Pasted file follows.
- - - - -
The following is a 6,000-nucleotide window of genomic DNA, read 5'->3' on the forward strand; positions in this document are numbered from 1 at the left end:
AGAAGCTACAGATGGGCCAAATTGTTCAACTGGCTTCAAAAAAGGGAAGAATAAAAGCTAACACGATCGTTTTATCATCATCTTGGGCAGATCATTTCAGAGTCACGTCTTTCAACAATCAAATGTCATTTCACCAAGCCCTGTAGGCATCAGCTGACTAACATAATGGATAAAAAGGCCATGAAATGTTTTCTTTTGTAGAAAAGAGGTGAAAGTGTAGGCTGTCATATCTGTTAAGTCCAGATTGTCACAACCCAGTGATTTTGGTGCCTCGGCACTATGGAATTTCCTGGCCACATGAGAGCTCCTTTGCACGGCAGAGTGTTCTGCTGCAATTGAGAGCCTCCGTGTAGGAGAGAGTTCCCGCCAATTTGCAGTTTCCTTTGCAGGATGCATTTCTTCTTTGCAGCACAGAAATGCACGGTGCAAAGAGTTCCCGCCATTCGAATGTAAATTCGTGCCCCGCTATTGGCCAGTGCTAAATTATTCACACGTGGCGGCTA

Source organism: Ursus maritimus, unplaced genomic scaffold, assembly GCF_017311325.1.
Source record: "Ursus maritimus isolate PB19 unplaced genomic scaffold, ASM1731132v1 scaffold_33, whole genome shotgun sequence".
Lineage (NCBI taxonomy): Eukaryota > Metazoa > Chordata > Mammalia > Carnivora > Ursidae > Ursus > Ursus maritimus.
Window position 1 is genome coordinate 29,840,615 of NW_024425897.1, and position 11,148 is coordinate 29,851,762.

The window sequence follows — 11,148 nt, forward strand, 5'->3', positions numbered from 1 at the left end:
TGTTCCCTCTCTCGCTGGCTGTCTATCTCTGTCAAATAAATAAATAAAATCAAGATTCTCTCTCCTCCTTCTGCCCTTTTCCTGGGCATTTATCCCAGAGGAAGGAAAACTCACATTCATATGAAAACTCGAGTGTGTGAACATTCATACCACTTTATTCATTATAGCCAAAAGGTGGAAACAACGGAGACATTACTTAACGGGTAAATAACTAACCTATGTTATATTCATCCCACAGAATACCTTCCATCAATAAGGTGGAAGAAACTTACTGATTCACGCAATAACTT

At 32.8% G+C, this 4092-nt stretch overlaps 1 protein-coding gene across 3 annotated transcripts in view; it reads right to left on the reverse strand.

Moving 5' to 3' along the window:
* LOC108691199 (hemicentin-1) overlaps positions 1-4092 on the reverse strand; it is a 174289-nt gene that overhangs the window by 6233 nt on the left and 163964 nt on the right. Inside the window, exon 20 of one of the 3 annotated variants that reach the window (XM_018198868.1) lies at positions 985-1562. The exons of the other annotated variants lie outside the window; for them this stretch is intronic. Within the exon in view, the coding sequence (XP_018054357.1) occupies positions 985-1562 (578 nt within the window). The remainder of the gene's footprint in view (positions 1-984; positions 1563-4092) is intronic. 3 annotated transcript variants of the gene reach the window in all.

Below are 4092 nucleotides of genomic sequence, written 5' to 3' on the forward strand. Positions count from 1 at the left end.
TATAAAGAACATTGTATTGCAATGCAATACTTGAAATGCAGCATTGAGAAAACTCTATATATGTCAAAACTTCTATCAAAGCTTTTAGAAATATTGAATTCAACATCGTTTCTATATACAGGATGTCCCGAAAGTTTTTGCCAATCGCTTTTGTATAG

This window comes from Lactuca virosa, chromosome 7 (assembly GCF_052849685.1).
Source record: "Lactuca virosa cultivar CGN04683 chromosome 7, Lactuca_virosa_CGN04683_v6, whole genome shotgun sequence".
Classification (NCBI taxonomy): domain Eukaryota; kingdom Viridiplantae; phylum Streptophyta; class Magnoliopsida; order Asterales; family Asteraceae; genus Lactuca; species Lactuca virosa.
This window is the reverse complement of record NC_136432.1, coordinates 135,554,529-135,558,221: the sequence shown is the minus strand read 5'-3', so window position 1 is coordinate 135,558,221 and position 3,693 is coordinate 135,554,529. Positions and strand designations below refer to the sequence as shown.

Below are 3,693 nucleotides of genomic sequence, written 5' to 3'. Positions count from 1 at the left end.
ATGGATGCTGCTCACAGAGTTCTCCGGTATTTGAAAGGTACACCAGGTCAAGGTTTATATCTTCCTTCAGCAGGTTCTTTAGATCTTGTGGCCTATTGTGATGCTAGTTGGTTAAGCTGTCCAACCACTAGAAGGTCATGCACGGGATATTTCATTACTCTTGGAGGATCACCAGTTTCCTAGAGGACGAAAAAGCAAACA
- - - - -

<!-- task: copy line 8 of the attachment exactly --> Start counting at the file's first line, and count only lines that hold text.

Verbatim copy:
TGTTCCCTCTCTCGCTGGCTGTCTATCTCTGTCAAATAAATAAATAAAATCAAGATTCTCTCTCCTCCTTCTGCCCTTTTCCTGGGCATTTATCCCAGAGGAAGGAAAACTCACATTCATATGAAAACTCGAGTGTGTGAACATTCATACCACTTTATTCATTATAGCCAAAAGGTGGAAACAACGGAGACATTACTTAACGGGTAAATAACTAACCTATGTTATATTCATCCCACAGAATACCTTCCATCAATAAGGTGGAAGAAACTTACTGATTCACGCAATAACTT